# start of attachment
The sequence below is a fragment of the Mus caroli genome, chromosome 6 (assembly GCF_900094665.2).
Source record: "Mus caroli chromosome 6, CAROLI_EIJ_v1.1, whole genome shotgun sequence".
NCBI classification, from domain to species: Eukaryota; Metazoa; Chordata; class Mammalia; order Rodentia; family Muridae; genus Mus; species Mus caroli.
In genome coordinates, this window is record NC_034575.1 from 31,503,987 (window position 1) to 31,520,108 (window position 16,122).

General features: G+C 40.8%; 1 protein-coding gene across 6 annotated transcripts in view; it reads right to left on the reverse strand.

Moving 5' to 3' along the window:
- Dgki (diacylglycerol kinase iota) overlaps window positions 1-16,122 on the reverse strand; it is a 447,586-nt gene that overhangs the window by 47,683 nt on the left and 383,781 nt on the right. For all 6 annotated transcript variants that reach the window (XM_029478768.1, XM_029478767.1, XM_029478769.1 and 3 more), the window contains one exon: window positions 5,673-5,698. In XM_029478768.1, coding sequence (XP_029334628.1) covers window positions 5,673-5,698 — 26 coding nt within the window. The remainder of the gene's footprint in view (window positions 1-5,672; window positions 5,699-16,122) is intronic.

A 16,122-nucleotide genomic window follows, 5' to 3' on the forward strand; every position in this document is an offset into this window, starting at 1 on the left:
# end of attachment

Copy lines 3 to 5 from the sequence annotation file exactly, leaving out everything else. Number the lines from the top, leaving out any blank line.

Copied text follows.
NCBI classification, from domain to species: Eukaryota; Metazoa; Chordata; class Mammalia; order Rodentia; family Muridae; genus Mus; species Mus caroli.
In genome coordinates, this window is record NC_034575.1 from 31,503,987 (window position 1) to 31,520,108 (window position 16,122).

General features: G+C 40.8%; 1 protein-coding gene across 6 annotated transcripts in view; it reads right to left on the reverse strand.